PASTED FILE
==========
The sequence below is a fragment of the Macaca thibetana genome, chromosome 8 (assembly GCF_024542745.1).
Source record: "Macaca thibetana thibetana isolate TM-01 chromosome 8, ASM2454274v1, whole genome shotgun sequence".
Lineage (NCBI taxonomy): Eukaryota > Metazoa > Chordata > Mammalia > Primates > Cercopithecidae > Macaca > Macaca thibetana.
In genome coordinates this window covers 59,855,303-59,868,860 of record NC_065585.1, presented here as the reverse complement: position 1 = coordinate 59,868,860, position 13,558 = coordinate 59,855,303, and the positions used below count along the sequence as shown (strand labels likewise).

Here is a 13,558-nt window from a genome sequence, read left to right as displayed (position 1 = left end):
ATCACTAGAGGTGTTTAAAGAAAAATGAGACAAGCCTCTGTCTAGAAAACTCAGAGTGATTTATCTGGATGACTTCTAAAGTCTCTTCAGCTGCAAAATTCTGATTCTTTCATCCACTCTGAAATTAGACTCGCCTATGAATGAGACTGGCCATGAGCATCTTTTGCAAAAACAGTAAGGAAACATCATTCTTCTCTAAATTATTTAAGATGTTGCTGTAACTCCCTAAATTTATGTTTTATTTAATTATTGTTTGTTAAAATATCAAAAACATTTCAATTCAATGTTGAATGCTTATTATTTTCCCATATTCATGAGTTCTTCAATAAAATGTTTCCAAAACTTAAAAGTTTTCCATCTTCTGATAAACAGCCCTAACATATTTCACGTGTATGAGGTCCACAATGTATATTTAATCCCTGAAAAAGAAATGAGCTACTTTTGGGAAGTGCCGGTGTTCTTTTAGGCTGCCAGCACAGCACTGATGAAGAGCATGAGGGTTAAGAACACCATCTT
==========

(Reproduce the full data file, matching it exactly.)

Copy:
The sequence below is a fragment of the Macaca thibetana genome, chromosome 8 (assembly GCF_024542745.1).
Source record: "Macaca thibetana thibetana isolate TM-01 chromosome 8, ASM2454274v1, whole genome shotgun sequence".
Lineage (NCBI taxonomy): Eukaryota > Metazoa > Chordata > Mammalia > Primates > Cercopithecidae > Macaca > Macaca thibetana.
In genome coordinates this window covers 59,855,303-59,868,860 of record NC_065585.1, presented here as the reverse complement: position 1 = coordinate 59,868,860, position 13,558 = coordinate 59,855,303, and the positions used below count along the sequence as shown (strand labels likewise).

Here is a 13,558-nt window from a genome sequence, read left to right as displayed (position 1 = left end):
ATCACTAGAGGTGTTTAAAGAAAAATGAGACAAGCCTCTGTCTAGAAAACTCAGAGTGATTTATCTGGATGACTTCTAAAGTCTCTTCAGCTGCAAAATTCTGATTCTTTCATCCACTCTGAAATTAGACTCGCCTATGAATGAGACTGGCCATGAGCATCTTTTGCAAAAACAGTAAGGAAACATCATTCTTCTCTAAATTATTTAAGATGTTGCTGTAACTCCCTAAATTTATGTTTTATTTAATTATTGTTTGTTAAAATATCAAAAACATTTCAATTCAATGTTGAATGCTTATTATTTTCCCATATTCATGAGTTCTTCAATAAAATGTTTCCAAAACTTAAAAGTTTTCCATCTTCTGATAAACAGCCCTAACATATTTCACGTGTATGAGGTCCACAATGTATATTTAATCCCTGAAAAAGAAATGAGCTACTTTTGGGAAGTGCCGGTGTTCTTTTAGGCTGCCAGCACAGCACTGATGAAGAGCATGAGGGTTAAGAACACCATCTT